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BioMed Research International
Volume 2015 (2015), Article ID 736104, 12 pages
Review Article

Role and Importance of IGF-1 in Traumatic Brain Injuries

1Institute of Neurosurgery, Catholic University School of Medicine, Largo Agostino Gemelli 8, 00168 Rome, Italy
2Sant’Anna Hospital, Via Aldo Moro 8, 44100 Ferrara, Italy

Received 27 June 2014; Accepted 24 December 2014

Academic Editor: Leon Spicer

Copyright © 2015 Annunziato Mangiola et al. This is an open access article distributed under the Creative Commons Attribution License, which permits unrestricted use, distribution, and reproduction in any medium, provided the original work is properly cited.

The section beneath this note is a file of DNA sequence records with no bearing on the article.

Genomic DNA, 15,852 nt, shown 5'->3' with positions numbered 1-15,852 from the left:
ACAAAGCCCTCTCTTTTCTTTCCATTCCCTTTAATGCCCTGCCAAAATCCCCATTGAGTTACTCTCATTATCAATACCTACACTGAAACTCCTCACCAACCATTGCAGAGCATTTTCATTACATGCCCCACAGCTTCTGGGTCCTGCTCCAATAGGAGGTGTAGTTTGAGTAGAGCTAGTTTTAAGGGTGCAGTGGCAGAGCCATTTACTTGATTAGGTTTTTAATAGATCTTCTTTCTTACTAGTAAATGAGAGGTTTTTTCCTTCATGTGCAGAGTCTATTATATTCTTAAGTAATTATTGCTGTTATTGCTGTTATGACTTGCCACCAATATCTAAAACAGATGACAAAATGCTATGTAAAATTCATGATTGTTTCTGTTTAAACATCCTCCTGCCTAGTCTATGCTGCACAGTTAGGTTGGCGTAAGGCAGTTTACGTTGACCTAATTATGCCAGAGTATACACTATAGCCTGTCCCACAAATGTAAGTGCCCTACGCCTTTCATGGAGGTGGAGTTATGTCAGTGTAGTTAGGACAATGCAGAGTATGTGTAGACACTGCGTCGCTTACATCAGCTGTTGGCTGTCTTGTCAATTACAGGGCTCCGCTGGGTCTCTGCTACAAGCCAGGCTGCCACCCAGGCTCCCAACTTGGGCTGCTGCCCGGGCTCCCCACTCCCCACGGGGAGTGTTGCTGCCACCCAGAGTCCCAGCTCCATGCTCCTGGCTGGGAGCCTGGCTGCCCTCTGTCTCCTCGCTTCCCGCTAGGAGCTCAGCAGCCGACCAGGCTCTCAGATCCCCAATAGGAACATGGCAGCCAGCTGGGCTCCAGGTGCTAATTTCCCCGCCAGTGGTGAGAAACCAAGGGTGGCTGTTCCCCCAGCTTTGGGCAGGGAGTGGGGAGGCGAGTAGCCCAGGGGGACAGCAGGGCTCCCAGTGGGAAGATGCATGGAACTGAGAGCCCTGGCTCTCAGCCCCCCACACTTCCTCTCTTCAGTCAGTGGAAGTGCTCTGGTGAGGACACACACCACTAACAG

It is increasingly affirmed that most of the long-term consequences of TBI are due to molecular and cellular changes occurring during the acute phase of the injury and which may, afterwards, persist or progress. Understanding how to prevent secondary damage and improve outcome in trauma patients, has been always a target of scientific interest. Plans of studies focused their attention on the posttraumatic neuroendocrine dysfunction in order to achieve a correlation between hormone blood level and TBI outcomes. The somatotropic axis (GH and IGF-1) seems to be the most affected, with different alterations between the acute and late phases. IGF-1 plays an important role in brain growth and development, and it is related to repair responses to damage for both the central and peripheral nervous system. The IGF-1 blood levels result prone to decrease during both the early and late phases after TBI. Despite this, experimental studies on animals have shown that the CNS responds to the injury upregulating the expression of IGF-1; thus it appears to be related to the secondary mechanisms of response to posttraumatic damage. We review the mechanisms involving IGF-1 in TBI, analyzing how its expression and metabolism may affect prognosis and outcome in head trauma patients.